Researchers track how galaxies evolve along the cosmic web

Researchers at the University of Kansas (KU) hope to better understand intricate mechanisms behind the evolution of galaxies, which travel through a “cosmic web” of different environments during their lifespans.

Gregory Rudnick, professor of physics & astronomy at KU, is leading a team to study “gas content and star-formation properties of galaxies” that are altered depending on where they are moving through the cosmos.

“The primary objective of this project is to comprehend the impact of environmental factors on the transformation of galaxies,” Rudnick said. “In the universe, galaxies are spread in a non-uniform distribution characterized by varying densities. These galaxies aggregate into large clusters, comprising hundreds to thousands of galaxies, as well as smaller groups, consisting of tens to hundreds of galaxies.”

Additionally, galaxies can be part of elongated filamentary structures or they can reside in an isolated state in lower density regions of the universe, he said.

Previous efforts have focused mostly on comparing galaxies in clusters and groups to those in the lowest density regions of the universe, called “the field.” These studies neglected the highway of filaments that connect the densest regions. Rudnick’s team will consider the full dynamic range of densities in the universe by focusing on how galaxies react to the environment in filaments that channel them toward galactic groups and into galaxy clusters, altering the evolution of galaxies along the way.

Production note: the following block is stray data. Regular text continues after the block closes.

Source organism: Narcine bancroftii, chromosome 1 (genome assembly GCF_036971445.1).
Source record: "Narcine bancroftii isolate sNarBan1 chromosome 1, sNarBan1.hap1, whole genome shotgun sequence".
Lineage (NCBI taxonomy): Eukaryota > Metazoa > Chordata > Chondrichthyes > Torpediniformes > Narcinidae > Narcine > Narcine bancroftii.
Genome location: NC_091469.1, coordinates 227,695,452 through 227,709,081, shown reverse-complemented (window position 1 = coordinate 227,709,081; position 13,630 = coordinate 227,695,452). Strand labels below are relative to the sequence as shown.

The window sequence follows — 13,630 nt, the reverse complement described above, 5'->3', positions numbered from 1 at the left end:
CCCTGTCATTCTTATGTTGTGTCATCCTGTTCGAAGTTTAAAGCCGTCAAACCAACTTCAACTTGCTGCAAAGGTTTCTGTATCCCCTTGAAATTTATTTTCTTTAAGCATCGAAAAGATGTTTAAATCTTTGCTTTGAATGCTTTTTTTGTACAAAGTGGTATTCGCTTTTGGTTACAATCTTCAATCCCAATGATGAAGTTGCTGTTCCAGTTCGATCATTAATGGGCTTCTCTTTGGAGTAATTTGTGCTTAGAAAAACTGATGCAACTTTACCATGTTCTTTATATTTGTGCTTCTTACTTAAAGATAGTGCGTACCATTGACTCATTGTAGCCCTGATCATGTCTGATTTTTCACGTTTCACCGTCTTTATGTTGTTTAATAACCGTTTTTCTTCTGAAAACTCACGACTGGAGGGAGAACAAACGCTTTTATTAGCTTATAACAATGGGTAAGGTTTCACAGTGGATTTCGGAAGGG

“Galaxies follow a path into these filaments, experiencing a dense environment for the first time before progressing into groups and clusters,” Rudnick said. “Studying galaxies in filaments allows us to examine the initial encounters of galaxies with dense environments. The majority of galaxies entering the ‘urban centers’ of clusters do so along these ‘superhighways,’ with only a minimal number taking rural routes that bring them into the clusters and groups without interacting much with their surroundings.

“Whereas filaments are akin to interstate highways, these less-traveled routes into dense regions are akin to the analogy of driving on rural roads in Kansas to access city limits. Galaxies can exist in filaments or be in groups that reside in filaments like beads on a string. Indeed, most galaxies in the universe exist within groups. Therefore, with our study we will simultaneously gain insights into both the onset of environmental effects on galaxies and into how galaxies behave in the regions where they are most commonly found, filaments and groups.”

A key focus of study will be how conditions within these filaments, fields, groups and clusters of galaxies alter the “baryon cycle” of gases within and around galaxies. Each cosmic neighborhood changes how the gas behaves in and around galaxies and can even affect the densest molecular gas from which stars form. Disruptions of this baryon cycle can therefore either boost or hinder new star production.

Recently, a federal report by the astronomical community to establish astronomical research goals for the 2020s—the Astro2020 Decadal survey—named understanding the baryon cycle a key science topic for the coming decade.

“The space between galaxies contains gas. Indeed, most of the atoms in the universe are in this gas, and that gas can accrete onto the galaxies,” Rudnick said. “This intergalactic gas undergoes a transformation into stars, although the efficiency of this process is relatively low, with only a small percentage contributing to star formation. The majority is expelled in the form of large winds. Some of these winds exit into space, termed outflows, while others are recycled and return.

Source: University of Kansas

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